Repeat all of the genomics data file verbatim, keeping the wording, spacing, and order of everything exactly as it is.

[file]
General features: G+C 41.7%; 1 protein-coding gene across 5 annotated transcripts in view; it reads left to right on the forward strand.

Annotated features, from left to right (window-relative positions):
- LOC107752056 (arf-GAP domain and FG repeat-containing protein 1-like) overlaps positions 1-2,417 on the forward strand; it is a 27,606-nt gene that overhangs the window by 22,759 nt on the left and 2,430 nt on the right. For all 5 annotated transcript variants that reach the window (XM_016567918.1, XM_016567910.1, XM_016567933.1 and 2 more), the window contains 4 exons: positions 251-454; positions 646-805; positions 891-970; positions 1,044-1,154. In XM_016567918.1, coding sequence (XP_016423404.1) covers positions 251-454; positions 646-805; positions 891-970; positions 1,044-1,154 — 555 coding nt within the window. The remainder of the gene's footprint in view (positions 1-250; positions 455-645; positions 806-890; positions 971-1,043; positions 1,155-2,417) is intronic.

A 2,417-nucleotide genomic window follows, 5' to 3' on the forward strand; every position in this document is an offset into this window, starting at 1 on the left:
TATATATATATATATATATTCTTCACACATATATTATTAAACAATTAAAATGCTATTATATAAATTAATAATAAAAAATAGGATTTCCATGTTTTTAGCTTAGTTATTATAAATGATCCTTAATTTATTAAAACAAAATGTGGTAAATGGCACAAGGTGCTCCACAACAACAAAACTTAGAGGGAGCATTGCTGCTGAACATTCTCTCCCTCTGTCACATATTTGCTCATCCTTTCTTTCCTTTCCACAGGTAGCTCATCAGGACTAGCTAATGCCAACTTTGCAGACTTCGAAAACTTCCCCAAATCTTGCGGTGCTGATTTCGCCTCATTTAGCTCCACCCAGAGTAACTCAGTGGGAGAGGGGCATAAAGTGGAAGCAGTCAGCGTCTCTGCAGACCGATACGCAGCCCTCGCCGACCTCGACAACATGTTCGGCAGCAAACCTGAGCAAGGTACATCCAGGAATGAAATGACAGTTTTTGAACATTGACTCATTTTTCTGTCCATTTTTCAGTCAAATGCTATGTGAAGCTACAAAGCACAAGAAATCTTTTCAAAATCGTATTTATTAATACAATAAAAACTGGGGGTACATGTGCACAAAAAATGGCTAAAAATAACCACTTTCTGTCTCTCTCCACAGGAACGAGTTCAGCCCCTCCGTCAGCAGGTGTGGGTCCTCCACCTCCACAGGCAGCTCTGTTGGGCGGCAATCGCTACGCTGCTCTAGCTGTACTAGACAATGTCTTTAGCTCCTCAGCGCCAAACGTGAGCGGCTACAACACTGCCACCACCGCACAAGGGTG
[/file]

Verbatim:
General features: G+C 41.7%; 1 protein-coding gene across 5 annotated transcripts in view; it reads left to right on the forward strand.

Annotated features, from left to right (window-relative positions):
- LOC107752056 (arf-GAP domain and FG repeat-containing protein 1-like) overlaps positions 1-2,417 on the forward strand; it is a 27,606-nt gene that overhangs the window by 22,759 nt on the left and 2,430 nt on the right. For all 5 annotated transcript variants that reach the window (XM_016567918.1, XM_016567910.1, XM_016567933.1 and 2 more), the window contains 4 exons: positions 251-454; positions 646-805; positions 891-970; positions 1,044-1,154. In XM_016567918.1, coding sequence (XP_016423404.1) covers positions 251-454; positions 646-805; positions 891-970; positions 1,044-1,154 — 555 coding nt within the window. The remainder of the gene's footprint in view (positions 1-250; positions 455-645; positions 806-890; positions 971-1,043; positions 1,155-2,417) is intronic.

A 2,417-nucleotide genomic window follows, 5' to 3' on the forward strand; every position in this document is an offset into this window, starting at 1 on the left:
TATATATATATATATATATTCTTCACACATATATTATTAAACAATTAAAATGCTATTATATAAATTAATAATAAAAAATAGGATTTCCATGTTTTTAGCTTAGTTATTATAAATGATCCTTAATTTATTAAAACAAAATGTGGTAAATGGCACAAGGTGCTCCACAACAACAAAACTTAGAGGGAGCATTGCTGCTGAACATTCTCTCCCTCTGTCACATATTTGCTCATCCTTTCTTTCCTTTCCACAGGTAGCTCATCAGGACTAGCTAATGCCAACTTTGCAGACTTCGAAAACTTCCCCAAATCTTGCGGTGCTGATTTCGCCTCATTTAGCTCCACCCAGAGTAACTCAGTGGGAGAGGGGCATAAAGTGGAAGCAGTCAGCGTCTCTGCAGACCGATACGCAGCCCTCGCCGACCTCGACAACATGTTCGGCAGCAAACCTGAGCAAGGTACATCCAGGAATGAAATGACAGTTTTTGAACATTGACTCATTTTTCTGTCCATTTTTCAGTCAAATGCTATGTGAAGCTACAAAGCACAAGAAATCTTTTCAAAATCGTATTTATTAATACAATAAAAACTGGGGGTACATGTGCACAAAAAATGGCTAAAAATAACCACTTTCTGTCTCTCTCCACAGGAACGAGTTCAGCCCCTCCGTCAGCAGGTGTGGGTCCTCCACCTCCACAGGCAGCTCTGTTGGGCGGCAATCGCTACGCTGCTCTAGCTGTACTAGACAATGTCTTTAGCTCCTCAGCGCCAAACGTGAGCGGCTACAACACTGCCACCACCGCACAAGGGTG